Asset quality has improved since FY09, benefiting from tighter underwriting criteria and private sector deleveraging. However, an increasingly buoyant property market - especially in Auckland and Christchurch - could result in weakening of the currently sound asset quality, especially if unemployment were to increase. All four banks have fairly significant exposures to the agriculture sector - in particular dairy farming. Although prospects are currently sound for this industry, asset quality could come under pressure if adverse weather conditions affect the debt service capacity of farmers - especially in light of the still high levels of leverage within this industry.

Rating Sensitivities - VRs

The VRs of all four banks could be downgraded should their funding and liquidity positions weaken materially - most probably as a result of a dislocation in the wholesale funding market. Downward rating pressure could also occur if asset quality deteriorates considerably. Fitch is monitoring developments in New Zealand's property market which has seen strong price increases in the past 12 months. House price inflation, combined with margin pressure due to keen competition and an increase of the proportion of mortgages with loan to value ratios in excess of 80%, are a potential risk to the banks' asset quality and profitability. The VRs could also come under pressure if capitalisation weakens significantly, especially in light of the loan growth and related risks.

The upgrade of the VR of any bank is a remote prospect due to the geographic concentration of the banks and their funding profiles, which are weaker than those of international peers. Rating constraint for ANZ NZ and WNZL is their weaker-than-peer impaired loan ratios, and for BNZ weaker-than-peer capitalisation.

All four major New Zealand banks are owned by the major Australian banks and accounted for around 90% of the New Zealand banking system at end-2012.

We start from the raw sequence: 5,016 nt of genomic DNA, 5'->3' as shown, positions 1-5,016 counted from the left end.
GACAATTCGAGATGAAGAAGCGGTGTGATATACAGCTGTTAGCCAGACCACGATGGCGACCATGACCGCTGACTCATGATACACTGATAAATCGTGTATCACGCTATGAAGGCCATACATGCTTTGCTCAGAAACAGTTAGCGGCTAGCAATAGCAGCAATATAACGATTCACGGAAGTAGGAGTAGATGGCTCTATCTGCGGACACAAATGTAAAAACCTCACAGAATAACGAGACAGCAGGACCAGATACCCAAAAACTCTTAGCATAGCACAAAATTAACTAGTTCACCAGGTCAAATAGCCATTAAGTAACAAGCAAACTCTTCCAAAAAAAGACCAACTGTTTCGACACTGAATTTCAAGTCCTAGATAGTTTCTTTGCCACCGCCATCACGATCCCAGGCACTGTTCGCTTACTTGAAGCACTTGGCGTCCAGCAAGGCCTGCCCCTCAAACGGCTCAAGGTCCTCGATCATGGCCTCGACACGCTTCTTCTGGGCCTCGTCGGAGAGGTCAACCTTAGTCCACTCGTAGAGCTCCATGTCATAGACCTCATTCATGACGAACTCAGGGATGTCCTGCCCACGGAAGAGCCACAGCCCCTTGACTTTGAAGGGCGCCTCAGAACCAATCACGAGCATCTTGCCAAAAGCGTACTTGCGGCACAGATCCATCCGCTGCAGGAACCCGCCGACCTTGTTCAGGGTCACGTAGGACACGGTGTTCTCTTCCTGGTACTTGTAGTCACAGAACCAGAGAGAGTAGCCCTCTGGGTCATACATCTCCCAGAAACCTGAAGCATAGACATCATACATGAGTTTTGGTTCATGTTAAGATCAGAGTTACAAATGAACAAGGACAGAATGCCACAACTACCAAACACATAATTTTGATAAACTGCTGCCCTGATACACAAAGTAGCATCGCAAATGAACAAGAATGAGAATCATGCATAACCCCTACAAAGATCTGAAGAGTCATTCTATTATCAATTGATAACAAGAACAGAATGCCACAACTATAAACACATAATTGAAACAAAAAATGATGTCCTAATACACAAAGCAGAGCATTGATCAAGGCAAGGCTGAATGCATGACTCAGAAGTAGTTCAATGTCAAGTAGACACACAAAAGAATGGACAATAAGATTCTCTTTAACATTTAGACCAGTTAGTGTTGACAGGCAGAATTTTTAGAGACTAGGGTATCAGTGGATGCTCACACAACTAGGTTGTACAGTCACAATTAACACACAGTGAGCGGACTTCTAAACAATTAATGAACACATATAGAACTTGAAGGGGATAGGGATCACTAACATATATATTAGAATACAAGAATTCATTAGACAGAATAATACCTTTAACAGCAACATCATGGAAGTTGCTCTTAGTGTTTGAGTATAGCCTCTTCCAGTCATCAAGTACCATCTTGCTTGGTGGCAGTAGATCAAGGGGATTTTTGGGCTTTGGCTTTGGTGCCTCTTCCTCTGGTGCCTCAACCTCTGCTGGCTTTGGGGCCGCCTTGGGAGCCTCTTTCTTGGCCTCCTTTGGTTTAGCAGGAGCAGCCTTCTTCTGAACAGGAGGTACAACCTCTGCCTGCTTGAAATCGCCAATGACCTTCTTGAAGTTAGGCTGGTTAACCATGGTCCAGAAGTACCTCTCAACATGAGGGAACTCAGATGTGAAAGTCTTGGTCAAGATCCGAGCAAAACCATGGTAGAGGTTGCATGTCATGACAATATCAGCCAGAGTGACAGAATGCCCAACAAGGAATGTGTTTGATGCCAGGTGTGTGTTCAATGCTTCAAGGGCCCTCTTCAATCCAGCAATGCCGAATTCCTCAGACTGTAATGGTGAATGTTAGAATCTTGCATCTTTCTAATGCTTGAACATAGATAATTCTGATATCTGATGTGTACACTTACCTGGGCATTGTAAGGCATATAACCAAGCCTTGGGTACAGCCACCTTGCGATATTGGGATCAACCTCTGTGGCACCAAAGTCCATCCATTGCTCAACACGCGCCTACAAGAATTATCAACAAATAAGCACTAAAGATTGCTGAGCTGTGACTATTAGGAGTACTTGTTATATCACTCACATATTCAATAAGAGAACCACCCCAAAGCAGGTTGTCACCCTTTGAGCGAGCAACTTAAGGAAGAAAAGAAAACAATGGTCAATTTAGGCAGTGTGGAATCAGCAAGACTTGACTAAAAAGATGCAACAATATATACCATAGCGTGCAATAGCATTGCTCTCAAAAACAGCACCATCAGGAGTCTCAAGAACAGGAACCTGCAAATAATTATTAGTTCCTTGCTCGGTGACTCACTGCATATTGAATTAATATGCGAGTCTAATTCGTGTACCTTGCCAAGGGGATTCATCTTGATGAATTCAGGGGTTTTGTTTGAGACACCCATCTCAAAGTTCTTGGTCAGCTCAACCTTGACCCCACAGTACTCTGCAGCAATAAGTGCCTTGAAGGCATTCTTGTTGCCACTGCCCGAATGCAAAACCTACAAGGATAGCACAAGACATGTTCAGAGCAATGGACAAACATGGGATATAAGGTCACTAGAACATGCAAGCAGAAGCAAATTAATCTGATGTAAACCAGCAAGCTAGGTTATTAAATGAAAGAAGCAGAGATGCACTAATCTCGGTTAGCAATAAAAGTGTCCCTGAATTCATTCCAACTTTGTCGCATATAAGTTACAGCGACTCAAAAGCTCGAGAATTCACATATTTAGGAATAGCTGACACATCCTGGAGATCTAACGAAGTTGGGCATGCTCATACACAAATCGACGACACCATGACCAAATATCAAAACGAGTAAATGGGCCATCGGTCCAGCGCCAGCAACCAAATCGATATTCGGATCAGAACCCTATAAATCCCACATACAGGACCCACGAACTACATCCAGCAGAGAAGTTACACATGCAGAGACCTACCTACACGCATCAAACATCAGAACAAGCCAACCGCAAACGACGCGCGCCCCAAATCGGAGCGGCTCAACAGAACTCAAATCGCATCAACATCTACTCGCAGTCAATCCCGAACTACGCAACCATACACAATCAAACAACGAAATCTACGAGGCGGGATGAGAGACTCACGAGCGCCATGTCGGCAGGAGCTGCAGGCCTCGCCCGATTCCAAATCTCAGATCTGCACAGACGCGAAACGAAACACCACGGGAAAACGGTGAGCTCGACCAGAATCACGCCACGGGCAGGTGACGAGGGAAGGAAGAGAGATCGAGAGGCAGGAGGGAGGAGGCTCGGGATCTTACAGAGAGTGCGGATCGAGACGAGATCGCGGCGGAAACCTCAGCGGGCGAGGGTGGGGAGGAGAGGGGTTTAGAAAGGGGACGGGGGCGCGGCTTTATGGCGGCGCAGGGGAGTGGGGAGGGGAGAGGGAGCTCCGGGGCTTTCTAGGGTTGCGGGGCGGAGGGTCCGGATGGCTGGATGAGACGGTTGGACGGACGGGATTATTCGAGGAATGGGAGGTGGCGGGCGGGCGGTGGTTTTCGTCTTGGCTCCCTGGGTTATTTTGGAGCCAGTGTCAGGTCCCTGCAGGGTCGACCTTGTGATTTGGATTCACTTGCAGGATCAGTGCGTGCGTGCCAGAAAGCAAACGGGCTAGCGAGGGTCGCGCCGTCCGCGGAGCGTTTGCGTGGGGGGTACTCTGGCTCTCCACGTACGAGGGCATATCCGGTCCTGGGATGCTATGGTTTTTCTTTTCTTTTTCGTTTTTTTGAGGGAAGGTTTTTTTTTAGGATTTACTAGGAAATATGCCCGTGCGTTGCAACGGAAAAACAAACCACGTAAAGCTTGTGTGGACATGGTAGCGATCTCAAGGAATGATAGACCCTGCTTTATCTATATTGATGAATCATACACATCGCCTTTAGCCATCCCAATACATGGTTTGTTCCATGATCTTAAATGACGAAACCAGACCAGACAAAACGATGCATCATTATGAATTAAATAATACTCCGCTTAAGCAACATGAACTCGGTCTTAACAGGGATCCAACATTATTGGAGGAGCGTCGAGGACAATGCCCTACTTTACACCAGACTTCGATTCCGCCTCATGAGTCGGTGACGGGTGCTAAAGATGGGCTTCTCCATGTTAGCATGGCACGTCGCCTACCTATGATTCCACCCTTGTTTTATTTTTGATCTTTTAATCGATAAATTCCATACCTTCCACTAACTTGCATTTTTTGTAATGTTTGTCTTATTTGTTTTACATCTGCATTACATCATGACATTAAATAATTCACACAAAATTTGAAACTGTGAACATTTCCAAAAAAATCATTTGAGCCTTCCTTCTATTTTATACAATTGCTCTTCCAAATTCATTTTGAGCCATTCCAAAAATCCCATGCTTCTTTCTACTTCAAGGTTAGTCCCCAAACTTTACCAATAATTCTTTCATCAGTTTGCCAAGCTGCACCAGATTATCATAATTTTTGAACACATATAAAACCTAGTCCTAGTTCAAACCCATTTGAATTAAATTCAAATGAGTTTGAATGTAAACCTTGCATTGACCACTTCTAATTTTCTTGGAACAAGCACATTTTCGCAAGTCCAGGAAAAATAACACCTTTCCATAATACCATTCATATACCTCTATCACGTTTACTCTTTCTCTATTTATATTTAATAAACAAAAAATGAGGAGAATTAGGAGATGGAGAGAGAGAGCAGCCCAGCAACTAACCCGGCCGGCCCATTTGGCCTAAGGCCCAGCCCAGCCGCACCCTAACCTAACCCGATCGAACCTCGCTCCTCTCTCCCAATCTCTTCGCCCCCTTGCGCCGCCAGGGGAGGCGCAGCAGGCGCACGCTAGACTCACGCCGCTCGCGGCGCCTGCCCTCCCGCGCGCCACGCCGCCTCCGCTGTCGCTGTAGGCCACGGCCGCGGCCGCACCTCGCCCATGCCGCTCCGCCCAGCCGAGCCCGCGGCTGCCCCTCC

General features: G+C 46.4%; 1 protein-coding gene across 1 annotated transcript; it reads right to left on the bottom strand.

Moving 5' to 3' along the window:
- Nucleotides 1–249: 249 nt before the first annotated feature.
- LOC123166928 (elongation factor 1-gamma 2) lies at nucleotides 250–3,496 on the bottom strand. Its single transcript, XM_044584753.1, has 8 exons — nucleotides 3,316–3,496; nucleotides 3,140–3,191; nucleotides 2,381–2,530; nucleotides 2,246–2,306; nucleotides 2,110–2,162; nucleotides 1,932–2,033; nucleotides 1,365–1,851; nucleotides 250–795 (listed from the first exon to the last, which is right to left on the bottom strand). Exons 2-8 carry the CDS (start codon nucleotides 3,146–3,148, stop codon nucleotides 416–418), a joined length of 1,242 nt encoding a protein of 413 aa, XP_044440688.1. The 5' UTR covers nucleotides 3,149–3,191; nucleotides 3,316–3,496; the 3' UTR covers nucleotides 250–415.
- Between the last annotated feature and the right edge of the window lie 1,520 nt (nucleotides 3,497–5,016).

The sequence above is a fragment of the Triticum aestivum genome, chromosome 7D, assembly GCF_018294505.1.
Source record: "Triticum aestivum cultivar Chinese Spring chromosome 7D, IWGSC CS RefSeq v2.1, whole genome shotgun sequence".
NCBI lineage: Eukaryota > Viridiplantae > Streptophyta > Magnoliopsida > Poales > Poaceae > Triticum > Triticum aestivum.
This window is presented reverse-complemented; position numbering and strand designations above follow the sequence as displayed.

The rating actions are as follows:

ANZ Bank New Zealand Limited (ANZ NZ):

Long-Term Foreign Currency IDR affirmed at 'AA-'; Outlook Stable

Short-Term Foreign Currency IDR affirmed at 'F1+'

Long-Term Local Currency IDR affirmed at 'AA-'; Outlook Stable

Short-Term Local Currency IDR affirmed at 'F1+'

Viability Rating affirmed at 'a'

Support Rating affirmed at '1'

Senior unsecured rating for short-term notes affirmed at 'F1+'

Senior unsecured rating for long-term notes affirmed at 'AA-'

Senior unsecured rating guaranteed by the New Zealand government affirmed at 'AA'

ASB Bank Limited (ASB):

Long-Term Foreign Currency IDR affirmed at 'AA-'; Outlook Stable

Short-Term Foreign Currency IDR affirmed at 'F1+'

Long-Term Local Currency IDR affirmed at 'AA-'; Outlook Stable

Short-Term Local Currency IDR affirmed at 'F1+'

Viability Rating affirmed at 'a'

Support Rating affirmed at '1'

Bank of New Zealand Limited (BNZ):

Long-Term Foreign Currency IDR affirmed at 'AA-'; Outlook Stable

Short-Term Foreign Currency IDR affirmed at 'F1+'

Long-Term Local Currency IDR affirmed at 'AA-'; Outlook Stable

Short-Term Local Currency IDR affirmed at 'F1+'

Viability Rating affirmed at 'a'

Support Rating affirmed at '1'

Senior unsecured rating affirmed at 'AA-'

Westpac New Zealand Limited (WNZL):

Long-Term Foreign Currency IDR affirmed at 'AA-'; Outlook Stable

Short-Term Foreign Currency IDR affirmed at 'F1+'

Long-Term Local Currency IDR affirmed at 'AA-'; Outlook Stable

Short-Term Local Currency IDR affirmed at 'F1+'

Viability Rating affirmed at 'a'

Support Rating affirmed at '1'

Senior unsecured rating affirmed at 'AA-'

Senior unsecured debt guaranteed by the New Zealand government affirmed at 'AA'

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4 Comments

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Doomed I say - nothing of substance will be undertaken to rectify the glaring risks- just more handwringing by the likes of Wheeler until the crisis unfolds through deliberate neglect. 

So Fitch are concerned about high LVR lending.
Methinks stable door is still opened.

Nothing to worry about here.
These dudes couldn't see a Ponzi until they are told about it.
All in great shape.  Treasury forecast of 7% deficit.
Debt GDP ratio climbing to 84% - Back to borrowing for the house next door.

Basically Fitch is saying carry on the way you are banks and we will downgrade you all in approx 1-2 years time , resulting in higher interest rates as funding costs go up, coupled with high oil prices and house prices tanking in 2-3 years time.  We can experience recessions more frequently than the past, and booms and bust more frequently.  Overall the trend is up if you look at a 15 year period.  JB you could be right the banks have a lending Ponzi scheme with the property market looking for as much lending as possible to line bonus pockets, only to collect and run away when it all ends in tears. Same old 2008 financial crisis here we come again.